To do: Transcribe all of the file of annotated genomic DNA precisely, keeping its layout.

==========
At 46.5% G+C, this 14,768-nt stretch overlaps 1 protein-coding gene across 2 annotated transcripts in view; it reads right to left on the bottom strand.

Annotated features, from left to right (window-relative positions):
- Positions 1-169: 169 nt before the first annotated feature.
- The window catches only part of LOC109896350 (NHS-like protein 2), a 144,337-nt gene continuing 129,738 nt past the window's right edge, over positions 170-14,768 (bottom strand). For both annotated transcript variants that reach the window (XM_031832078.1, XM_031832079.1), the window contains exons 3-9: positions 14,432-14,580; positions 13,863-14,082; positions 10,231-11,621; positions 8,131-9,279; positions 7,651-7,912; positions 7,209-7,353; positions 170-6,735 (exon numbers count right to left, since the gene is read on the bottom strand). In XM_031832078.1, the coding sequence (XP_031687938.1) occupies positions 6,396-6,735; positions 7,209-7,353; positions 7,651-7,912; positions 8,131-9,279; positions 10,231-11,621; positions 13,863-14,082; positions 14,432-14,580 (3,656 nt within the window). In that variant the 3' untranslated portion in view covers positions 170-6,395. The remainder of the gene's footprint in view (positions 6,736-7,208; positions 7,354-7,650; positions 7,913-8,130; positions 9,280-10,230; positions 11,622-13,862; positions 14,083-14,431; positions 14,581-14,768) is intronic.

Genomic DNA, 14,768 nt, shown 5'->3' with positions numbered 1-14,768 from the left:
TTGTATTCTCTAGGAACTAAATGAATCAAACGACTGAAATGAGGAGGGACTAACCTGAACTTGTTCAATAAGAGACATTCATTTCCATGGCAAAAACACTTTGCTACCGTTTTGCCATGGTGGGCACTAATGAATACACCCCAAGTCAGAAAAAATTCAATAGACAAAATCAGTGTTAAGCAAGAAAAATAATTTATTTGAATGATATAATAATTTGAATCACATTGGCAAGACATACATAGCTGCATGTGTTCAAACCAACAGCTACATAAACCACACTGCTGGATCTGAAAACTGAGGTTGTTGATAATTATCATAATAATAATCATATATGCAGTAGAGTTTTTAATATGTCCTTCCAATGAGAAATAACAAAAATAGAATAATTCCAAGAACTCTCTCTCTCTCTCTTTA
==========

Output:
At 46.5% G+C, this 14,768-nt stretch overlaps 1 protein-coding gene across 2 annotated transcripts in view; it reads right to left on the bottom strand.

Annotated features, from left to right (window-relative positions):
- Positions 1-169: 169 nt before the first annotated feature.
- The window catches only part of LOC109896350 (NHS-like protein 2), a 144,337-nt gene continuing 129,738 nt past the window's right edge, over positions 170-14,768 (bottom strand). For both annotated transcript variants that reach the window (XM_031832078.1, XM_031832079.1), the window contains exons 3-9: positions 14,432-14,580; positions 13,863-14,082; positions 10,231-11,621; positions 8,131-9,279; positions 7,651-7,912; positions 7,209-7,353; positions 170-6,735 (exon numbers count right to left, since the gene is read on the bottom strand). In XM_031832078.1, the coding sequence (XP_031687938.1) occupies positions 6,396-6,735; positions 7,209-7,353; positions 7,651-7,912; positions 8,131-9,279; positions 10,231-11,621; positions 13,863-14,082; positions 14,432-14,580 (3,656 nt within the window). In that variant the 3' untranslated portion in view covers positions 170-6,395. The remainder of the gene's footprint in view (positions 6,736-7,208; positions 7,354-7,650; positions 7,913-8,130; positions 9,280-10,230; positions 11,622-13,862; positions 14,083-14,431; positions 14,581-14,768) is intronic.

Genomic DNA, 14,768 nt, shown 5'->3' with positions numbered 1-14,768 from the left:
TTGTATTCTCTAGGAACTAAATGAATCAAACGACTGAAATGAGGAGGGACTAACCTGAACTTGTTCAATAAGAGACATTCATTTCCATGGCAAAAACACTTTGCTACCGTTTTGCCATGGTGGGCACTAATGAATACACCCCAAGTCAGAAAAAATTCAATAGACAAAATCAGTGTTAAGCAAGAAAAATAATTTATTTGAATGATATAATAATTTGAATCACATTGGCAAGACATACATAGCTGCATGTGTTCAAACCAACAGCTACATAAACCACACTGCTGGATCTGAAAACTGAGGTTGTTGATAATTATCATAATAATAATCATATATGCAGTAGAGTTTTTAATATGTCCTTCCAATGAGAAATAACAAAAATAGAATAATTCCAAGAACTCTCTCTCTCTCTCTTTA